“The growth of population in Kazakhstan over the past ten years has been a clear sign of economic stability in Kazakhstan. This year, around 265,000 new school children went to school for the first time, which is equal to the population of a city as big as Uralsk. If the population in Kazakhstan continues to grow at such a pace, this will be a source of great joy,” the head of state said.

Nazarbayev stressed the growing need for qualified blue collar personnel in line with the country’s industrialisation policies and raising the prestige of working professions.

Multi-Vector Foreign Policy to Remain in Place

Answering a question on the future of Kazakhstan’s long-standing multi-vector policy in light of the growing confrontations in the world these days, Nazarbayev said it was natural for a state in the modern world to maintain friendly relations with as many partners as possible.

“Our multi-vector policy has led to us having a very friendly environment. We have no insolvable conflicts with any state. All our borders have been delimited and demarcated, and [are now] enshrined in international law. … Kazakhstan is a member of the CSTO [Collective Security Treaty Organisation] and EEU [Eurasian Economic Union] but this does not prevent Kazakhstan from cooperating with third parties,” he stressed.

Speaking of the timeliness of the Eurasian Economic Union, which is set to enter into effect on Jan. 1, 2015, Nazarbayev said it was in no way a recreation of the Soviet Union. “This year we have created the EEU, completed negotiations on enhanced cooperation agreement with the EU and on our accession to the World Trade Organisation (WTO). People who say that the EEU is an attempt to recreate the Soviet Union are mistaken. It is utter nonsense,” Nazarbayev said, stressing the purely economical nature of integration processes within the EEU.

When asked about international terrorists using Islam as a cover, Nazarbayev said groups such as ISIS posed common threat to the entire world community and Kazakhstan should support international efforts in tackling that problem. To do so, the state in Kazakhstan should increase the population’s competence in Islam which would help deflect attempts to abuse people’s religious sentiments and warn them against threats posed by this evil.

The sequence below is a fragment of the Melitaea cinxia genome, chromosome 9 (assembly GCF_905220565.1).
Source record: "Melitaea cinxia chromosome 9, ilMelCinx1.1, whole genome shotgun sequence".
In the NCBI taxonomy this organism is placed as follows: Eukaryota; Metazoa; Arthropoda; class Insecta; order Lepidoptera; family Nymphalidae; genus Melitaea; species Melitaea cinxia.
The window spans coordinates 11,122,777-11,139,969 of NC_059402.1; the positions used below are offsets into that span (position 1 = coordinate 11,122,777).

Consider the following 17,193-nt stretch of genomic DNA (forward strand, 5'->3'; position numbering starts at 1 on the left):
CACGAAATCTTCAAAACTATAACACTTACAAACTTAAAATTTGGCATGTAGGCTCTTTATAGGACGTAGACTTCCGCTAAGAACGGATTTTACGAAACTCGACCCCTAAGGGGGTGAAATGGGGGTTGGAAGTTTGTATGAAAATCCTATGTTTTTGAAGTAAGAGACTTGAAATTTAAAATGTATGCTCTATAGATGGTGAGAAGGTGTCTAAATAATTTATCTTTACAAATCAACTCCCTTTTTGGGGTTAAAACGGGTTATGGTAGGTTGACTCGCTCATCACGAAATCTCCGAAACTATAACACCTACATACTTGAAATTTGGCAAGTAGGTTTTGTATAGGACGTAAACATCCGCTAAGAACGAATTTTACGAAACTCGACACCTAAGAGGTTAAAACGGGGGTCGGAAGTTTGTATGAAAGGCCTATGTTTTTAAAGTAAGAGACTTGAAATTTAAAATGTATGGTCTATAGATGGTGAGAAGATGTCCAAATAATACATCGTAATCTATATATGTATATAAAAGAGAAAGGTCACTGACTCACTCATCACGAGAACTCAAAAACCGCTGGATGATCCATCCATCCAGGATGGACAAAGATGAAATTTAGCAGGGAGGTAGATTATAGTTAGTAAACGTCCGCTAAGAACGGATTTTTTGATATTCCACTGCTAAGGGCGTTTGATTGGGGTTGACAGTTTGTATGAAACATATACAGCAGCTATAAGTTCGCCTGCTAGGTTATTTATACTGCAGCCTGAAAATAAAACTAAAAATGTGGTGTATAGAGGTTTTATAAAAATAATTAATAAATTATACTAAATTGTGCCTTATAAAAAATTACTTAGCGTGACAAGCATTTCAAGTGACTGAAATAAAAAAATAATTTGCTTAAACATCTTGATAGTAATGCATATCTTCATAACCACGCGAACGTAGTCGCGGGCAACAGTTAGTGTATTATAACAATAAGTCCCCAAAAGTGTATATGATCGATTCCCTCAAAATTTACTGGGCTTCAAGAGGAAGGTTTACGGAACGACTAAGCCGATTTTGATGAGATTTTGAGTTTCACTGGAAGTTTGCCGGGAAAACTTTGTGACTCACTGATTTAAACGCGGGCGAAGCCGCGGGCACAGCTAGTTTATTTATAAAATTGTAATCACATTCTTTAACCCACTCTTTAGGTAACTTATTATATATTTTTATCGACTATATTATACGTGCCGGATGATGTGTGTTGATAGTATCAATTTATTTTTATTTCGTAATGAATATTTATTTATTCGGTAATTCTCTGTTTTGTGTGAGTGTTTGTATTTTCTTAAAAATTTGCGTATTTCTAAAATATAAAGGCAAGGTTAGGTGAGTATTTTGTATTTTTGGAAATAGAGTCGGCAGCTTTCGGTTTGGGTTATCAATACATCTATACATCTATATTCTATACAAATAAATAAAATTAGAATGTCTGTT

Almaty’s Winter Olympics Bid, if Successful, May Be Shared with Astana

The probability of Almaty winning the bid to host 2022 Winter Olympic Games has aroused many questions among Kazakhstan’s public, including one on the relevance of such a costly event. During the briefing, Nazarbayev said he had been thinking long and hard about that bid.

“Almaty has lots of necessary sports facilities already in place, like a skating rink, alpine skiing facilities, a world-class ski jumping hill and a hockey stadium. If selected [to host the Games], Kazakhstan would only need to build an Olympic village and upgrade the current road infrastructure. But all of that will serve residents of Almaty afterwards as dormitories and scientific laboratories. The only major construction expense would involve construction of a bobsleigh track. If the International Olympic Committee allows, Astana would also be ready to host part of the events. We are not going to spend 50 or 40 or 30 billion dollars. There will be expenses but we can manage them,” Nazarbayev explained.

Pondering on the outcomes of the year, the President noted is was full of serious events and major meetings. Notably, in 2014 he has met more than 40 foreign leaders, while seven full days were spent in the air.

Concluding his annual meeting with TV reporters, Nazarbayev answered a couple of personal questions. He said he took to drawing this year, comparing his new hobby with meditation and noting it helps to put his thoughts in order.